With the Raptors, who have one foot in the present and one reaching toward a hoped-for future, Jonas Valanciunas’s lack of productivity is the far more significant issue. Coach Dwane Casey has entrusted Valanciunas with just 32 minutes over the last two games, as the young centre has had trouble containing Pau Gasol and Al Jefferson. In December, when the Raptors were rolling, Valanciunas averaged 31 minutes per game. He has surpassed that number just once in the last seven games. That is a massive problem, despite the fact Casey is making the right in-game decision. For the Raptors to feel truly good about any success they might have this year, Valanciunas — not to mention DeRozan and Ross, also potentially pieces of the core — have to play a significant part.
“In this league to be a championship (team) or even think about the playoffs you’ve got to play back-to-back, you’ve got to play nicked up, you’ve got to play a little fatigued and right now we have a bunch of guys that are giving in to fatigue and are nicked up. It’s a long season but again, you tell a lot about who you are in these situations. Today was a gut-check game and the fourth quarter we turned it around but it’s about what we did in the first three quarters that’s disappointing.” Whether a decent squad — which is the case this year — or a laughingstock as in the past, the Bobcats play like contenders at home whenever Toronto pays a visit.
I tried to figure out how the Bobcats almost blew that lead and I just can’t. As bad as the bench is, it can hold a 30 point lead. This is a well-coached and disciplined team so when you see them go up a huge margin, even without their best player, you assume that they’re going to hold on. Watching that lead steadily go down was really surprising. I knew the team had the ability to blow leads, as we’ve seen a lot of this season, but never a lead that big. I guess it’s just safe to say we can’t assume any lead is safe with this team.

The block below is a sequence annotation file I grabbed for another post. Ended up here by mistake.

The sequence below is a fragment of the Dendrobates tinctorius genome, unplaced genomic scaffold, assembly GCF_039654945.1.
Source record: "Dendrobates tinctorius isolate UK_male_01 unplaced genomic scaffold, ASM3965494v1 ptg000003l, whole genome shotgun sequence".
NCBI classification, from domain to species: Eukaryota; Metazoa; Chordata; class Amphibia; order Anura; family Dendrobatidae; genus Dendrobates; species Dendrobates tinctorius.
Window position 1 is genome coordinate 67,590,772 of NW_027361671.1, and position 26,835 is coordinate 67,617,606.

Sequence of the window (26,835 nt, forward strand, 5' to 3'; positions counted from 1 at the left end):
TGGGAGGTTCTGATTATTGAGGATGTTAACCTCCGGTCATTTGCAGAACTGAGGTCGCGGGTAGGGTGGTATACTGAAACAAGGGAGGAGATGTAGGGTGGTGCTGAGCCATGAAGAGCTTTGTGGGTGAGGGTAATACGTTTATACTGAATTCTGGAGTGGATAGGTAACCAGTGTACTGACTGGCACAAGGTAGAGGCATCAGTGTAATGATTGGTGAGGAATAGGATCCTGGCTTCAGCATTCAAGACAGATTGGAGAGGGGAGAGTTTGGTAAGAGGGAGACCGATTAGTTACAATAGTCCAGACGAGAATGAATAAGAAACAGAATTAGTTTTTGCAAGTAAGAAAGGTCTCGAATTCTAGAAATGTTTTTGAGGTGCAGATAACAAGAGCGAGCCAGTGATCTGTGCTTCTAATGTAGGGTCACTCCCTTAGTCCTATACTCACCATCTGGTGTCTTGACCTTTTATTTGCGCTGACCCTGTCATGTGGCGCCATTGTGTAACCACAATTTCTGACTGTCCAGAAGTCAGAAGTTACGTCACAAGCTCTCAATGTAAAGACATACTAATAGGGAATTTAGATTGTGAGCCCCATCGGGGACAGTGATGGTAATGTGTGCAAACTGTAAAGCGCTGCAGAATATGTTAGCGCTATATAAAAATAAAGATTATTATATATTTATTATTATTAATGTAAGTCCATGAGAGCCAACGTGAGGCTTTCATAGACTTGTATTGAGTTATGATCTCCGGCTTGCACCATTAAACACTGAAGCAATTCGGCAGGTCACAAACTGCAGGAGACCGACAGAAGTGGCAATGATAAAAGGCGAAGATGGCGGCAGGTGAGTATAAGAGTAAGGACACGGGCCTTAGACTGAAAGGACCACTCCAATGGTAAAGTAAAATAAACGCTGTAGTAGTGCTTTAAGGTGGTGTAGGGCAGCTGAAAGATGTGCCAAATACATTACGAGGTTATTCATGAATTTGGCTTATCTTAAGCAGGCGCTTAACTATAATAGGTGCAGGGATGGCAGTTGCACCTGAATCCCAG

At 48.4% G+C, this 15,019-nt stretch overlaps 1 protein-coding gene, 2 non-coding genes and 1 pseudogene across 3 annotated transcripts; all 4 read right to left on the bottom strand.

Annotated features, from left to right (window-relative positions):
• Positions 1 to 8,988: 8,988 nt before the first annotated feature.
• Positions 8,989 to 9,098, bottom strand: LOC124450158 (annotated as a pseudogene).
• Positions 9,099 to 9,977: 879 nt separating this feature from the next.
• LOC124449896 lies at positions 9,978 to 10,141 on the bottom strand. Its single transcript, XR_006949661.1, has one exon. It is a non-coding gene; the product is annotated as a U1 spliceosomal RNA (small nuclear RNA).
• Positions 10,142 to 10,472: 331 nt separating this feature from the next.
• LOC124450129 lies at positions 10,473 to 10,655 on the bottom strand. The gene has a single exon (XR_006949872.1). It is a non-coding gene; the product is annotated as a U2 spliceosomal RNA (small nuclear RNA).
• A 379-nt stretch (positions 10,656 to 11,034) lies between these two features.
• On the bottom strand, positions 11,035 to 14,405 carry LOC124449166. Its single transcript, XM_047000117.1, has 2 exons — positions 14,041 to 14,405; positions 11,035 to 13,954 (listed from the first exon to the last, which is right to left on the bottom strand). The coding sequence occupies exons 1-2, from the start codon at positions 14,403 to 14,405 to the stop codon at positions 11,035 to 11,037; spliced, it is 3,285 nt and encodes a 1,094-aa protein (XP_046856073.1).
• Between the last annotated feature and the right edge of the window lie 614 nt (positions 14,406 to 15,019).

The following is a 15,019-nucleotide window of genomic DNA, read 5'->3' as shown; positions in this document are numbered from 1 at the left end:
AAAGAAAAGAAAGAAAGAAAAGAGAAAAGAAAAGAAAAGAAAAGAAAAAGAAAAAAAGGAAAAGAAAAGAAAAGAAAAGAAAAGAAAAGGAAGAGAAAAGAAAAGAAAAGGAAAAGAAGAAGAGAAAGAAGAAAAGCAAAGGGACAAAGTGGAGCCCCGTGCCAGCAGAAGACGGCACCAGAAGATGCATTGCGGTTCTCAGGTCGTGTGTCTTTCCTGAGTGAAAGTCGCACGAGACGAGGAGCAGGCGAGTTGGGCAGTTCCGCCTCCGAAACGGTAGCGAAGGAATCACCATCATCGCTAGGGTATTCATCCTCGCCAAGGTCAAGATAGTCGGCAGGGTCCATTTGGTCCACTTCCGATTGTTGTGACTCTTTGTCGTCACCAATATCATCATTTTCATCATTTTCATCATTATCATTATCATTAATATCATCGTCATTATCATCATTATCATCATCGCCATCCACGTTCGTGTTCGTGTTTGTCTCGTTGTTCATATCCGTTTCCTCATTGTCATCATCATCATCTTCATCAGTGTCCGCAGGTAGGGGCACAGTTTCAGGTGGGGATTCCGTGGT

The Bobcats gave up a lot of points in the paint. Al Jefferson can only do so much, and Charlotte needs some of its other bigs to step up on the defensive end. The Raptors were getting into the paint and to the basket with ease, scoring 44 total points in the paint, and this was the Raptors. A team with a fierce frontcourt could do some serious damage against Charlotte.
For Vasquez – who helped engineer Toronto’s late-game run – his teammates and his coach, there were no moral victories to be celebrated after cutting a 30-point third quarter deficit to one with 26 seconds remaining. No moral victories, not anymore, not if they fancy themselves a playoff contender. Instead the question was, how could they fall behind by 30 to the Bobcats – who had lost 10 of 13 and were playing without Kemba Walker – in the first place? “Effort,” Kyle Lowry said, and repeated six times in a three-minute scrum. For the final 16 minutes they played with plenty of it, outscoring the nemesis Bobcats 54-29 to close out the game. For the first 32 it was nowhere to be found. “That’s it, effort,” the Raptors’ point guard continued. “That simple. Effort.”
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